Over the years, examinations have been used as an evaluation tool in learning institutions. Exams are meant to assess the extent to which learners have acquired knowledge and its application. From these assessments, schools develop a criterion of transitioning students to the next level of study. However, recent developments in the education sector have led to the emergence of a debate as to whether exams are an accurate measurement of students abilities.
Exams play a significant role in measuring the academic progress of students that are enrolled in a given program. Standardized tests, for instance, enable stakeholders in the education sector select students for different programs in higher institutions of learning. This criterion is based on the scores that each of the student's scores in the general examinations (Liong, 2014; Hyslop, 2014). As such, the model personalizes education as well as offers a uniform evaluation mechanism that allows academicians to guide students in relation to their future careers.
The numerical performance data that is obtained from examinations can be essential in guiding policy makers in matters relating to the standards of education in the country. A scrutiny of the performance of students in exams allows educationalists, parents, and teachers to foster accountability and quality in education (Liong, 2014). For instance, if a certain group of students fails to register a good performance, stakeholders may use the numerical performance data to address issues such as funding. As a result, accountability measures may be instituted to improve the education standards.
Despite the critical role examinations play in measuring the academic progress of learners, the mode of administration of examinations does not impart the right skills in the modern educational environment (Hyslop, 2014). Universal examination disadvantages those students in public schools that do not receive adequate funding. Although a considerable amount of literature suggests that funding has an insignificant effect on academic performance of schools, evidence indicates that insufficient funds may lead to lower standards when schools have limited access to funds for buying textbooks and other resource materials (Ehrenfreund, 2015). Since examinations are set from a particular area of study, some students may lack access to such learning materials, leading to poor performance. From this standpoint, students from well-equipped schools may perform better in standardized tests. This erodes equality and fairness.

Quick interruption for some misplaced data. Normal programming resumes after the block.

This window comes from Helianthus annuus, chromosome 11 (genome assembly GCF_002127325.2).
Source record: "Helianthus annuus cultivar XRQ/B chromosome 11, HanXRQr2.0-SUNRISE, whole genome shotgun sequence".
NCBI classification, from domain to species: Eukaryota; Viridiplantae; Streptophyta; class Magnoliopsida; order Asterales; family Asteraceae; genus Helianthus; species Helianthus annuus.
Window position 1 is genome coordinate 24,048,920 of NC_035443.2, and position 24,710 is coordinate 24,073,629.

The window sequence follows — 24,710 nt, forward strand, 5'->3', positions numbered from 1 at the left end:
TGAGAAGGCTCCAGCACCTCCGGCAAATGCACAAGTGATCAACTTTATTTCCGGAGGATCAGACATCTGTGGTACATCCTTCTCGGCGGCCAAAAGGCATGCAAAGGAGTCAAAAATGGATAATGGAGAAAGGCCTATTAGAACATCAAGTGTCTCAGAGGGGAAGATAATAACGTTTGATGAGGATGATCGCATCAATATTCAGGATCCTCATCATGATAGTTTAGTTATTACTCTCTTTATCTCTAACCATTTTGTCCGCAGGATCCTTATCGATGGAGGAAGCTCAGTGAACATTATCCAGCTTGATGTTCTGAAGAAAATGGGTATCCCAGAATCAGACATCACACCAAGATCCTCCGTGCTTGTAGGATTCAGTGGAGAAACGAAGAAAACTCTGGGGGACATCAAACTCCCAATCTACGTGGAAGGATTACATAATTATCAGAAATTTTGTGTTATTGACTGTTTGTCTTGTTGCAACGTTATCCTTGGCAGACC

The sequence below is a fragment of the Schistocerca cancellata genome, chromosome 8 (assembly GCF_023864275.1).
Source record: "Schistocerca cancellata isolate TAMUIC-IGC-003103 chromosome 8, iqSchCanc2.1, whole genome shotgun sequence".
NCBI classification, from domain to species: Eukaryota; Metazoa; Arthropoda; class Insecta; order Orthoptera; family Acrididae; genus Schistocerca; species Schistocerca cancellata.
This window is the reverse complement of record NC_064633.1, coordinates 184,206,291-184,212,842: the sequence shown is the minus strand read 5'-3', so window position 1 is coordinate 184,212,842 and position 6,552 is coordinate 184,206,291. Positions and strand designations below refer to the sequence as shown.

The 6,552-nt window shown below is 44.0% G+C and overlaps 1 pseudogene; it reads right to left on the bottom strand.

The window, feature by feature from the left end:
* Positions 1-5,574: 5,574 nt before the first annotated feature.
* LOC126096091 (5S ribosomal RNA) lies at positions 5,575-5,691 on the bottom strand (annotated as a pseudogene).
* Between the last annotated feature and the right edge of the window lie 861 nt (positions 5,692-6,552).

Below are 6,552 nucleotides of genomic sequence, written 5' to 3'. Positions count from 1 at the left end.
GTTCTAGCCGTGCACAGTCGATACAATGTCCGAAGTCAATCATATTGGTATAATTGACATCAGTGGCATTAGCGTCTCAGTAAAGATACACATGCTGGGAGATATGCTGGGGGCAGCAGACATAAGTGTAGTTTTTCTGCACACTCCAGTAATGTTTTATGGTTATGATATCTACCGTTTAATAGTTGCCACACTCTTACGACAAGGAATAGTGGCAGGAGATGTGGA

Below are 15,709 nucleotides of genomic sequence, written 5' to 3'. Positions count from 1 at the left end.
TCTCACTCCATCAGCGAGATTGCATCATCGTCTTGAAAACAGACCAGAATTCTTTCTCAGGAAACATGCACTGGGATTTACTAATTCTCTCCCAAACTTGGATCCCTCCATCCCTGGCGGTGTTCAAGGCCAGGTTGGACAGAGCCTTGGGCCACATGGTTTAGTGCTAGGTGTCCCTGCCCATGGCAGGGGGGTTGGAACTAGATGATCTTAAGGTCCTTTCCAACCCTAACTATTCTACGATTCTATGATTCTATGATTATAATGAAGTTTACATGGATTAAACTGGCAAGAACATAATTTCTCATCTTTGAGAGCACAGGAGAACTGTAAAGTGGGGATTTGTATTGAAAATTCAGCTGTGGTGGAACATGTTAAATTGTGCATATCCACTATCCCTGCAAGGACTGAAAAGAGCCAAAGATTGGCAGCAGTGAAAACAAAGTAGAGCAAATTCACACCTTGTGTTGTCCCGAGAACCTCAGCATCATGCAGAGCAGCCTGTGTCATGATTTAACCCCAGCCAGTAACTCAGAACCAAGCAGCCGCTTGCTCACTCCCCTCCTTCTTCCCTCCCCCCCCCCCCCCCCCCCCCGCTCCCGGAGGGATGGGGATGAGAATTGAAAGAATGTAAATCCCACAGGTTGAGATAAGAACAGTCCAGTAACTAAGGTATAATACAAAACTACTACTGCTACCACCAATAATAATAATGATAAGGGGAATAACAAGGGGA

Inadequate facilities and standardized examinations always conspire to work against the students from minority groups and those that have little grasp of academics. Every year, for instance, tens of thousands of students are denied diplomas for failure to achieve certain grades in high school exit examinations despite showing remarkable competencies in areas away from academics (FairTest, 2017). As a result, such students drop out of school, creating barriers to opportunity and employment. As Hyslop (2014) argues, the mentioned eventualities may motivate some of the affected students to engage in crime, thereby increasing costs on society.
Most scholars in the education sector agree that administration of examinations is an effective way of assessing the progress of students. However, when tests and grades are over-emphasized, undue pressure builds upon students and parents (Liong, 2014).The bar for achievement is raised from the parents and transferred to the students. Such pressure often causes anxiety among students especially when they are approaching the period of exams.